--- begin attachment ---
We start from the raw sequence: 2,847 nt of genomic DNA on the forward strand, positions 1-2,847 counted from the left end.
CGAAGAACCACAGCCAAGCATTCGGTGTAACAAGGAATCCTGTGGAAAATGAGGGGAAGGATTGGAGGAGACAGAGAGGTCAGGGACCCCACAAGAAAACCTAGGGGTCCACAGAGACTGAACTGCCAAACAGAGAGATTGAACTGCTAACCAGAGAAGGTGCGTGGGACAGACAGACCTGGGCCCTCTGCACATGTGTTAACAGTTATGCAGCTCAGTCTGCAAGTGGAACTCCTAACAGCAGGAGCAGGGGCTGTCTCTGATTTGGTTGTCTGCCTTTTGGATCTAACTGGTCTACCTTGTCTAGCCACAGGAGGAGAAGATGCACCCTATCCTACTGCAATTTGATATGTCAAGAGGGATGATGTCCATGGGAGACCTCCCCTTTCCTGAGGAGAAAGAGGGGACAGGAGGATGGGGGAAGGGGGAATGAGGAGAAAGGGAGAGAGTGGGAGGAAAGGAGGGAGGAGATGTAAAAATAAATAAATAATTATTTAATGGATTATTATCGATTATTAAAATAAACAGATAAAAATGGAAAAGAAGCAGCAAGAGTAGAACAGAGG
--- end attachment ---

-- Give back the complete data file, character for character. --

We start from the raw sequence: 2,847 nt of genomic DNA on the forward strand, positions 1-2,847 counted from the left end.
CGAAGAACCACAGCCAAGCATTCGGTGTAACAAGGAATCCTGTGGAAAATGAGGGGAAGGATTGGAGGAGACAGAGAGGTCAGGGACCCCACAAGAAAACCTAGGGGTCCACAGAGACTGAACTGCCAAACAGAGAGATTGAACTGCTAACCAGAGAAGGTGCGTGGGACAGACAGACCTGGGCCCTCTGCACATGTGTTAACAGTTATGCAGCTCAGTCTGCAAGTGGAACTCCTAACAGCAGGAGCAGGGGCTGTCTCTGATTTGGTTGTCTGCCTTTTGGATCTAACTGGTCTACCTTGTCTAGCCACAGGAGGAGAAGATGCACCCTATCCTACTGCAATTTGATATGTCAAGAGGGATGATGTCCATGGGAGACCTCCCCTTTCCTGAGGAGAAAGAGGGGACAGGAGGATGGGGGAAGGGGGAATGAGGAGAAAGGGAGAGAGTGGGAGGAAAGGAGGGAGGAGATGTAAAAATAAATAAATAATTATTTAATGGATTATTATCGATTATTAAAATAAACAGATAAAAATGGAAAAGAAGCAGCAAGAGTAGAACAGAGG